- The Washington Times - Tuesday, December 29, 2020

The Chinese military on Tuesday kicked off a series of 10-day military exercises in the South China Sea involving the country’s second aircraft carrier, the Shandong, as Beijing seeks to build up its naval and air forces to compete with the U.S. in the Pacific.

Chinese media reported that the drills will be held off the coast of China’s Hainan province and will continue through Jan. 7.

The People’s Liberation Army (PLA) routinely holds exercises in the waters of the South China Sea. But the latest series is especially noteworthy because of the presence of the Shandong, a massive aircraft carrier that officially joined the Chinese navy last year and is expected to be combat-ready within a few months.

“The Shandong aircraft carrier and China’s second Type 075 amphibious assault ship will join the exercises,” the South China Morning Post quoted a PLA source as saying.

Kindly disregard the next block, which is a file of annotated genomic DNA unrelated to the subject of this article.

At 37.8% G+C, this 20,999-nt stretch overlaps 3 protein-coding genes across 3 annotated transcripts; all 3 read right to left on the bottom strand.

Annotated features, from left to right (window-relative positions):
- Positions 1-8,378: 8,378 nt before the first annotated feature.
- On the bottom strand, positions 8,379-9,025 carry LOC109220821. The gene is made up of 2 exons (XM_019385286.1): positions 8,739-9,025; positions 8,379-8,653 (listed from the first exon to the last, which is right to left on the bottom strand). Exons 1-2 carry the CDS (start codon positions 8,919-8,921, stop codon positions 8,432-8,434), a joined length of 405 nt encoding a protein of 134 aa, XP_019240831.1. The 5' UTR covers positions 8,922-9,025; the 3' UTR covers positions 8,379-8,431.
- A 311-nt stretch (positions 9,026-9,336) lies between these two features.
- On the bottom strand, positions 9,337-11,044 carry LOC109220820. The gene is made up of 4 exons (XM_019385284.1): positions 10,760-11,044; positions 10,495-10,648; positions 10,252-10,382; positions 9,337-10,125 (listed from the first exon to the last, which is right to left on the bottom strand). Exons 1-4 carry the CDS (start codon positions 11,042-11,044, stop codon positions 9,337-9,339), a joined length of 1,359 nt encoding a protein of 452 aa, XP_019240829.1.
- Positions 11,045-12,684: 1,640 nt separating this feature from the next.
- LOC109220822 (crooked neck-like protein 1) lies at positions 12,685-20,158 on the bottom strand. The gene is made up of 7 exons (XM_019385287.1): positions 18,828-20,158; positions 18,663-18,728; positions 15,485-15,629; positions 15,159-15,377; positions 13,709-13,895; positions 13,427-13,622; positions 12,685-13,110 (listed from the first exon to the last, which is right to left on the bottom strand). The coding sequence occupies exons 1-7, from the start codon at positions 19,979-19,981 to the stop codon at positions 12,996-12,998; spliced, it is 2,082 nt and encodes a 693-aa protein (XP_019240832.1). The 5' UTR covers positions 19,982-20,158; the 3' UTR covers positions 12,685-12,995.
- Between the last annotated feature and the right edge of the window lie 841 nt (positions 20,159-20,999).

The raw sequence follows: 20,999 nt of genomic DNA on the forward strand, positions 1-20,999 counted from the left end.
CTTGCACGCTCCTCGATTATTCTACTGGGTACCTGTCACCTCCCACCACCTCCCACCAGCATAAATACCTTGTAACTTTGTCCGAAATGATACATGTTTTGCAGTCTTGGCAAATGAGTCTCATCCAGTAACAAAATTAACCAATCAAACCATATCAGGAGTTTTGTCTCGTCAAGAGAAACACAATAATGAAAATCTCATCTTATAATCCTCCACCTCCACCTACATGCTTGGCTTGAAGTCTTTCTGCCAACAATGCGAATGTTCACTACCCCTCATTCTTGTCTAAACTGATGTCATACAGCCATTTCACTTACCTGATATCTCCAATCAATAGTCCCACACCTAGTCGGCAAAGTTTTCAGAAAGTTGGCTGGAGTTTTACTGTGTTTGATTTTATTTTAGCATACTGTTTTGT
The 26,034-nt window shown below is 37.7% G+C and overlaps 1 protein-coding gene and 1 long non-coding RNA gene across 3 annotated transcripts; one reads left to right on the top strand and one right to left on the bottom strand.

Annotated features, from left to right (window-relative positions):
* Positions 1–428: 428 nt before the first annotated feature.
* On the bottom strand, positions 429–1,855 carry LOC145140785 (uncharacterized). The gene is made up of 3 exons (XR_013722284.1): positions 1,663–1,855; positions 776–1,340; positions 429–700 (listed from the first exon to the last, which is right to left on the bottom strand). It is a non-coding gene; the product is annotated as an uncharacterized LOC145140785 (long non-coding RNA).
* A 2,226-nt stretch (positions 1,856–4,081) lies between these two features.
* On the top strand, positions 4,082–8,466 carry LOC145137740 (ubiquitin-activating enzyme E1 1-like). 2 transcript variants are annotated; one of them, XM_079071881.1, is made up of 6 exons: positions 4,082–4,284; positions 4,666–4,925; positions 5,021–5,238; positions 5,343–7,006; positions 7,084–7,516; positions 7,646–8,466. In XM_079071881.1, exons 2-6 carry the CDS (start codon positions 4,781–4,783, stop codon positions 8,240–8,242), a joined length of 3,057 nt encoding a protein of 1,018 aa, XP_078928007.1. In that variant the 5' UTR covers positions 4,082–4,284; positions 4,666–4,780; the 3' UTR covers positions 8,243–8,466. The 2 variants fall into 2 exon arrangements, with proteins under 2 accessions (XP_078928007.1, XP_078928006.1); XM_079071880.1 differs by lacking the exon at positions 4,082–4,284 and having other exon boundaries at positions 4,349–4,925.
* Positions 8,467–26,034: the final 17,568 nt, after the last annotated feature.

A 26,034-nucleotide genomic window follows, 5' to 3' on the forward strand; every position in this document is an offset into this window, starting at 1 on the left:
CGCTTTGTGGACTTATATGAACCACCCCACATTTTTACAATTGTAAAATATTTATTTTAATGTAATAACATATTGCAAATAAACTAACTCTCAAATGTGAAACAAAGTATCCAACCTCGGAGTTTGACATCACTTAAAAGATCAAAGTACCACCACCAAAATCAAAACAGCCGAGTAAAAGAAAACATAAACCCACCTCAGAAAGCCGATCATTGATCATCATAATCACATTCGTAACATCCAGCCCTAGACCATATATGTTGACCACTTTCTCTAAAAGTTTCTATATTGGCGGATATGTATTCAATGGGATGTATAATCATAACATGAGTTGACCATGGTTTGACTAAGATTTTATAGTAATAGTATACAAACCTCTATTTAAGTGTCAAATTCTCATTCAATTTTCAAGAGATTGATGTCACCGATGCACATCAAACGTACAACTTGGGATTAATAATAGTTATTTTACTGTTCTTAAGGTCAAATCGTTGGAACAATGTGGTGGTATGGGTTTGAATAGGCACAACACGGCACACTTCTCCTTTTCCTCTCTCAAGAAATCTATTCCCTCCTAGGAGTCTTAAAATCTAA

China’s state-run Global Times newspaper also reported that the Shandong is expected to take part in the drills, which will also include a host of other PLA warships and military assets.

Construction on the Shandong began in 2013, and the ship had its first sea trials in 2018, according to the Center for Strategic and International Studies’ China Power Project. The carrier is believed to be capable of moving at a cruising speed of 31 knots and can easily accommodate dozens of fighter jets and helicopters.

The carrier recently conducted a series of nighttime drills in the Bohai Sea, such as “departing port at night, sailing through narrow water channels, maritime search and rescue and damage management,” the Global Times reported, adding that the vessel soon could embark on landing exercises.

Despite the Shandong’s progress, China still lags far behind the U.S. in carrier capabilities. The U.S. boasts 10 massive Nimitz-class carriers, along with numerous smaller vessels.

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